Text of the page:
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If I told you there’s a place in Tokyo Bay called Sarushima, and that its name means Monkey Island, how many of you would be ready to get on the boat right now? And how many of you would then be crushingly disappointed you made the trip when you found out there aren’t actually any monkeys living there?

I’m guessing the answer to the first question would be “most of you.” As for the second? Only as many of you who, heartbroken at a lack of monkeys, didn’t walk far enough into the island’s interior to see that what Sarushima lacks in monkeys it makes up for with a mix of natural beauty and preserved architecture that makes it look like it’d be a suitable filming location for a live-action version of Studio Ghibli’s classic anime Castle in the Sky Laputa.

Although it’s the largest natural island in Tokyo Bay, Sarushima isn’t part of Tokyo. It’s actually found inside Yokosuka, the same city in Kanagawa Prefecture that we stopped by last summer to try Japan’s most exclusive beer. That said, Sarushima makes for an easy day trip from Japan’s capital, as Yokosuka Chuo Station on the Keikyu Line is less than an hour away from Shinagawa in downtown Tokyo.

From Yokosuka Chuo Station, it’s about a 10-minute walk to the harbor and Mikasa Pier, where boats depart once an hour for the 10-minute trip to Sarushima.

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Sarushima’s tourist literature makes a big deal about the fact that it’s an uninhabited island, although being so close to Yokosuka’s 400,000-plus mainland residents makes the sign proclaiming it “adventure island” seem a bit over-dramatic. Still, there’s very little in the way of amenities to be found outside of a small cafe that’s only open during the peak summer travel season. On sunny days, you might also find groups playing in the water or barbecuing along the beach.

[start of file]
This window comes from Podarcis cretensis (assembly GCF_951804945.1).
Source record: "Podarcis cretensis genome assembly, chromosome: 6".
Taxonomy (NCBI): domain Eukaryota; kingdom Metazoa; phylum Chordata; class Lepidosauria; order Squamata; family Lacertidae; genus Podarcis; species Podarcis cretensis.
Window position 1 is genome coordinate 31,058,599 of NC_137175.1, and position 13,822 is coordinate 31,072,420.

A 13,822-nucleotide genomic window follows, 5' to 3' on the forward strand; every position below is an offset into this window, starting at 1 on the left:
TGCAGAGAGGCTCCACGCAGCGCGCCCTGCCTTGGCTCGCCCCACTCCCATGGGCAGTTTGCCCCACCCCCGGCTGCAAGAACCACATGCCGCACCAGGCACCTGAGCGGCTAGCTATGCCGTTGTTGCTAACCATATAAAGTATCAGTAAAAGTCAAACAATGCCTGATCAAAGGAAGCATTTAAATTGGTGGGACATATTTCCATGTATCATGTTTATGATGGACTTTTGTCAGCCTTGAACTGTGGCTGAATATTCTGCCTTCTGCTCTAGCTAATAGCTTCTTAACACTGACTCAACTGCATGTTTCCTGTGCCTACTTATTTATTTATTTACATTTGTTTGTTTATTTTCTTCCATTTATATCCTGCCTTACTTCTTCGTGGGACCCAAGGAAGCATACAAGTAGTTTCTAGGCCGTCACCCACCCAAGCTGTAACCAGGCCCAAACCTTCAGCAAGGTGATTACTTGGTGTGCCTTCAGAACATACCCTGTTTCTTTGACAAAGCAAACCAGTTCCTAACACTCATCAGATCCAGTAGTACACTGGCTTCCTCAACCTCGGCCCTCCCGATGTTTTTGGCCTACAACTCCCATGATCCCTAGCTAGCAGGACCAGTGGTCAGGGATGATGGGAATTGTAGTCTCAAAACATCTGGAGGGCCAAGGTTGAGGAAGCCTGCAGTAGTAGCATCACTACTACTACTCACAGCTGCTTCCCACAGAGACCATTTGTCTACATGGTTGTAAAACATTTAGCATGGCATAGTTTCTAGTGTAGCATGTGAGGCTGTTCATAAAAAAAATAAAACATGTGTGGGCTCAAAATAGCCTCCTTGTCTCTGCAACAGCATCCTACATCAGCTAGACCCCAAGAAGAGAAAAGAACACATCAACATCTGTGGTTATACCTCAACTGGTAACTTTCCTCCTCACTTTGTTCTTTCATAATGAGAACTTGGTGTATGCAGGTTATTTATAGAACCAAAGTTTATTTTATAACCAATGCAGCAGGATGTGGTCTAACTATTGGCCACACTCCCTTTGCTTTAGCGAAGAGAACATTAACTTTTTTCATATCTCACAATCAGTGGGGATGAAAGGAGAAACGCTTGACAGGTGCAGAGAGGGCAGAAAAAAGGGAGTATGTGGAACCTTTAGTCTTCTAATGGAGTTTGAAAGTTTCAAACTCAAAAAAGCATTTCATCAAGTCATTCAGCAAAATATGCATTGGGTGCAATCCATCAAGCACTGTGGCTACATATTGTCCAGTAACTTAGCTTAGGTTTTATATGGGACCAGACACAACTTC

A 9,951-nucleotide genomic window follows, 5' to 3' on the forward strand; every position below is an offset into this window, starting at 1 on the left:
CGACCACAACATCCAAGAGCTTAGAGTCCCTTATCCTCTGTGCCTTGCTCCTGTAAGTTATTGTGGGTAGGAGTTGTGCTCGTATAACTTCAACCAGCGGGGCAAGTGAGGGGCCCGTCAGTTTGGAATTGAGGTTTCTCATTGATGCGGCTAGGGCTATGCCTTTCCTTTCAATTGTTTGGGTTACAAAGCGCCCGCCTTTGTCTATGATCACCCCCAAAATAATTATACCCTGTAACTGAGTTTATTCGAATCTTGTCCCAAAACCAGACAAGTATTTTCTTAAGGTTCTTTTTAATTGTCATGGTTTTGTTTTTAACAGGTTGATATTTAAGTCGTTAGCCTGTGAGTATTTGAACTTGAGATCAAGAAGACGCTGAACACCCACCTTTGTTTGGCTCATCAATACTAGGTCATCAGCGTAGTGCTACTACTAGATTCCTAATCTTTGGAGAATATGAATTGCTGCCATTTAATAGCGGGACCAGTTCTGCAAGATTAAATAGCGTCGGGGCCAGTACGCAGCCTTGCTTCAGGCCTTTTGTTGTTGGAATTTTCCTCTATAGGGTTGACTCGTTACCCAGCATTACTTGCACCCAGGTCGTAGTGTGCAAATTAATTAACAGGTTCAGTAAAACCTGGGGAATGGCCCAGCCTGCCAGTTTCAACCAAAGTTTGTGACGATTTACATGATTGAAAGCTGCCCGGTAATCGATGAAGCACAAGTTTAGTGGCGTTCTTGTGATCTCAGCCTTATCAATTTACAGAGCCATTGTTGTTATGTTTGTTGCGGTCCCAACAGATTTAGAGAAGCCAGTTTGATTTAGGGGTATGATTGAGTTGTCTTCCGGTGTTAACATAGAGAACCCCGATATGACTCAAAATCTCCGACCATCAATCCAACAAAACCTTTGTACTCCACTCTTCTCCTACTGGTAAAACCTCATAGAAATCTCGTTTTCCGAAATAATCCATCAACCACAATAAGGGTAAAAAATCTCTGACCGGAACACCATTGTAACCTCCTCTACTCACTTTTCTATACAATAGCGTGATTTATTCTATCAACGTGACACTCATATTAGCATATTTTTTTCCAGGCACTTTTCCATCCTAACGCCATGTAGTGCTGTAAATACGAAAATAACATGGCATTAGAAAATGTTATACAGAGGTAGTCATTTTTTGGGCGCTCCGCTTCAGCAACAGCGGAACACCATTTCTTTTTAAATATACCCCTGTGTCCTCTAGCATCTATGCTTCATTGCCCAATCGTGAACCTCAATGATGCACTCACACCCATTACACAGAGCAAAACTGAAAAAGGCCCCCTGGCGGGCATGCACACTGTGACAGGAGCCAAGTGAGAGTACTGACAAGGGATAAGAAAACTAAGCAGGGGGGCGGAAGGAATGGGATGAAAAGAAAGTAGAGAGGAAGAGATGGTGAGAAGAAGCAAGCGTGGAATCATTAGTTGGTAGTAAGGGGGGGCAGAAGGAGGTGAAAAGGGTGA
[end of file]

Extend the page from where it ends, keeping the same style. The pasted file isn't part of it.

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Pleasant as it may be, the waterfront near the port isn’t especially impressive, even by Japanese standards. The real appeal of Sarushima, which is closed to motor traffic, lies further along the walkway that rises from the sea into the rocky hills.

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While no one lives on the island now, up until the end of World War II Sarushima was the site of a fort with a cannon battery. The Japan Self Defense Forces have no need for the fortress today, but portions of its structure still remain along the trail.

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The narrow path and heavy foliage provide ample shade for moss and other vegetation to grow, somehow making it look like the facility was deserted longer ago than it actually was.

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As a matter of fact, depending on the time of day and amount of cloud cover, the winding walkway sometimes falls into deep shadows, which only adds to the timeless atmosphere, while adding just a touch of enticing mystery to the surroundings.

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Multiple paths crisscross over the ridge, although all are traversable without dedicating hiking boots. Farther away from the remnants of the fort, the greenery becomes even more lush.

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▼ If you get tired of imagining you’ve stepped into the world of Laputa, you can pretend you’re reenacting a scene from Totoro.

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Once completely on the backside of the island, you’re treated to some gorgeous rock outcroppings and an unobstructed view out to sea.

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Not bad at all for just a little over 60 minutes away from Tokyo. Of course, if Japan’s capital itself is pretty far from your home, you can always do a virtual tour of Sarushima with its newly updated Google Street View images (just search for Sarushima’s name in kanji characters, 猿島). Some of the scenery is truly breathtaking, even if you won’t see any monkeys.

Related: Sarushima website, ferry schedule
Source: Japaaan
Images: Google Street View